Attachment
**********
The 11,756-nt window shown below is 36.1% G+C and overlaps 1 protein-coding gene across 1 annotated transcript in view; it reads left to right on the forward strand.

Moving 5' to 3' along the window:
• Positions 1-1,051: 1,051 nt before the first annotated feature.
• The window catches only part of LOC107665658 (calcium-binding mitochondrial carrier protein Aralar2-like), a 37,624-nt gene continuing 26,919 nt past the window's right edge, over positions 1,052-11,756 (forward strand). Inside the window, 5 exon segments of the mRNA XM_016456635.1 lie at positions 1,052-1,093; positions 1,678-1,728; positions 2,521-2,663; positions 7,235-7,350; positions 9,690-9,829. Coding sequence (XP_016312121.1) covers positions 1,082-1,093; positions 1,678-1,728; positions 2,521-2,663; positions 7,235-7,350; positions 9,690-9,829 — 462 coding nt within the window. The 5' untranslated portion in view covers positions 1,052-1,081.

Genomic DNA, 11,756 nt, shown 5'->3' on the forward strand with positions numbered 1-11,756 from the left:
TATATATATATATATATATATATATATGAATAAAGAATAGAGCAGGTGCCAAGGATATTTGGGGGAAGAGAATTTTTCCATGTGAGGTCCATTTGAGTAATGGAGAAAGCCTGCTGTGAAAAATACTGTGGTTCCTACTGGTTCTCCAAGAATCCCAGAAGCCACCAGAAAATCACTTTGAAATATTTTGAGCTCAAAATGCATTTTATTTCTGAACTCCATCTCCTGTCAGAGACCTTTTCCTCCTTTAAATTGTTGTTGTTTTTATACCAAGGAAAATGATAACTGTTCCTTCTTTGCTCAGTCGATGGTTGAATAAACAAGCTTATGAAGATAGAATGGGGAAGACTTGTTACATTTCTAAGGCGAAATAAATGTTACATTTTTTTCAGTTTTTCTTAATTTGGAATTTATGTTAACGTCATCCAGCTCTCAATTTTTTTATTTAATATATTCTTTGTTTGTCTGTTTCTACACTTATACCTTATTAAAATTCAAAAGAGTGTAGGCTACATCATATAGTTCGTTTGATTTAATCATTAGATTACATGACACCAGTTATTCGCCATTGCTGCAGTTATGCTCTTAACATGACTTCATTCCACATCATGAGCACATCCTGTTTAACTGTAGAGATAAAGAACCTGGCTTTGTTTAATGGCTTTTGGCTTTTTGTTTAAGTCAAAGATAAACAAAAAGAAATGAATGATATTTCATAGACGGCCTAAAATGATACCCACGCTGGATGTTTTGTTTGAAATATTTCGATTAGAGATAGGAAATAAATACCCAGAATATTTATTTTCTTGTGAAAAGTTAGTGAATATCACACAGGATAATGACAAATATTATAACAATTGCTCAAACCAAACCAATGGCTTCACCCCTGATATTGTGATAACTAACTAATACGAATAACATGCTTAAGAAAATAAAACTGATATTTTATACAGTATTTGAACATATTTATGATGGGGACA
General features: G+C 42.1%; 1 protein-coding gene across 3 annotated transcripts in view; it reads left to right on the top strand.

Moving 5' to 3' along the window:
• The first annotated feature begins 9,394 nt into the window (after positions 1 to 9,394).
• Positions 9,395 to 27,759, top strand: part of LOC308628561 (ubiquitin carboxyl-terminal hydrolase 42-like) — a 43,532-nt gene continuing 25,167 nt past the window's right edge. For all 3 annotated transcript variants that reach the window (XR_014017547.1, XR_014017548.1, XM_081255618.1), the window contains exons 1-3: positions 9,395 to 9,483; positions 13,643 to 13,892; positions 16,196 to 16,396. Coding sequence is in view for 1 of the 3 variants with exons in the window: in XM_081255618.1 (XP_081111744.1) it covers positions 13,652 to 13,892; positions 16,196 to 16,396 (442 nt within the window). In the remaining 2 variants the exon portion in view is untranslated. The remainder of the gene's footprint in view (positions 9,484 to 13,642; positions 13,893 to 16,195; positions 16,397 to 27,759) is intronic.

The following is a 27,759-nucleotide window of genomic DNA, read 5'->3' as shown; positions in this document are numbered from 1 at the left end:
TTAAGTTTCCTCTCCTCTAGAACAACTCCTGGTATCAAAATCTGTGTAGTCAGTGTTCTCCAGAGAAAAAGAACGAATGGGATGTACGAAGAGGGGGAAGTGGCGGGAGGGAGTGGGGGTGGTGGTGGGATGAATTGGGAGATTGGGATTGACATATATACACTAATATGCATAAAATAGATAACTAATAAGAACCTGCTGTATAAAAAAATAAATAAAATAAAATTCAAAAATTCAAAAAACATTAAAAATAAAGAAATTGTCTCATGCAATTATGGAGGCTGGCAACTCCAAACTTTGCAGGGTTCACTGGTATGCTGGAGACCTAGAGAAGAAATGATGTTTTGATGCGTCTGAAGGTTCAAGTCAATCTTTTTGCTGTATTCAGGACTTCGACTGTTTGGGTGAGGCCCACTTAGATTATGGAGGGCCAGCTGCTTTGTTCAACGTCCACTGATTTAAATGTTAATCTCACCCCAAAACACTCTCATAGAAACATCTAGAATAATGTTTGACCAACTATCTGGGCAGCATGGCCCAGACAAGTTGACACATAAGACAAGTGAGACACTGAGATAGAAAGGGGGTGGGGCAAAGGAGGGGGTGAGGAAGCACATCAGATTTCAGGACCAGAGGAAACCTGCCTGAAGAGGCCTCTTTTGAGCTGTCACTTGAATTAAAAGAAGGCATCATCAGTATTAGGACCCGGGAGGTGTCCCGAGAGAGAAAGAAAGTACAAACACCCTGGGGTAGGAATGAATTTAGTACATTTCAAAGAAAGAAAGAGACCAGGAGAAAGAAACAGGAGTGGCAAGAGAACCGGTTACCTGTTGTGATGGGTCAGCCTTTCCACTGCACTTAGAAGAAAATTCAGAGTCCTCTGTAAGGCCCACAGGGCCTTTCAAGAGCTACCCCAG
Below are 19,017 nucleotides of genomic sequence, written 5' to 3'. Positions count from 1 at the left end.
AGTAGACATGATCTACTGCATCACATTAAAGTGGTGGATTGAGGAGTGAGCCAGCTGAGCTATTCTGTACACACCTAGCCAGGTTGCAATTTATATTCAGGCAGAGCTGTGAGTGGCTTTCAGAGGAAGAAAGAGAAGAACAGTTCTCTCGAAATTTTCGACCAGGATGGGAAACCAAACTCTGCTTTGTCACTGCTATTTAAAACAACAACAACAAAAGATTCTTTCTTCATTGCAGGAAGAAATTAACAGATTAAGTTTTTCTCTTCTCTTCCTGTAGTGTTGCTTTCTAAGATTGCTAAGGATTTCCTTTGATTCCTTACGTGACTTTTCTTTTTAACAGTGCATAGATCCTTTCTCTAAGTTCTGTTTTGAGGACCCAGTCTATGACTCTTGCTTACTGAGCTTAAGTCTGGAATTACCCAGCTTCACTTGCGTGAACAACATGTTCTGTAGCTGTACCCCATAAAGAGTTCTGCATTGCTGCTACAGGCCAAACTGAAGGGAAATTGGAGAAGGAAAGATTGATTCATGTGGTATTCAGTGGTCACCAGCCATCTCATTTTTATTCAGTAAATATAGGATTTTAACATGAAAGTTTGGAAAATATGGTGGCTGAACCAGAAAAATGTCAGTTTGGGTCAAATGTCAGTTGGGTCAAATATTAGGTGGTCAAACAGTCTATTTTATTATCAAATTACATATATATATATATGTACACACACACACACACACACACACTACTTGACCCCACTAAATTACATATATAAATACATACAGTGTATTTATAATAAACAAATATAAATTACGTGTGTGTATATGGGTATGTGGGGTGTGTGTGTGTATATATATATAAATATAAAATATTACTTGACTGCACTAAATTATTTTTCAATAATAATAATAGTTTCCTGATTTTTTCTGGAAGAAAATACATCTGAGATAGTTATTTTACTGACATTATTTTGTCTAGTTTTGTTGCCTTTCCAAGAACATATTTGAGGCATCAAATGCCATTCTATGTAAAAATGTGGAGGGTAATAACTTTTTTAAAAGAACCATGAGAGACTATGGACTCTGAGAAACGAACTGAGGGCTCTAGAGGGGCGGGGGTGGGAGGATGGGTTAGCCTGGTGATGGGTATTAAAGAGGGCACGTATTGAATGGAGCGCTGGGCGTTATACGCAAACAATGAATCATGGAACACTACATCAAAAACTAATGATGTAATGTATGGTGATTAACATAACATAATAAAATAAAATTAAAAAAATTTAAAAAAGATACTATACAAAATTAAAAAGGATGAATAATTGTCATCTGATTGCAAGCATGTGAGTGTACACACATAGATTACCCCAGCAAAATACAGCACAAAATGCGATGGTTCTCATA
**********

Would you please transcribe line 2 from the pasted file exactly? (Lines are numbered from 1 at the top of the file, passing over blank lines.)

Moving 5' to 3' along the window: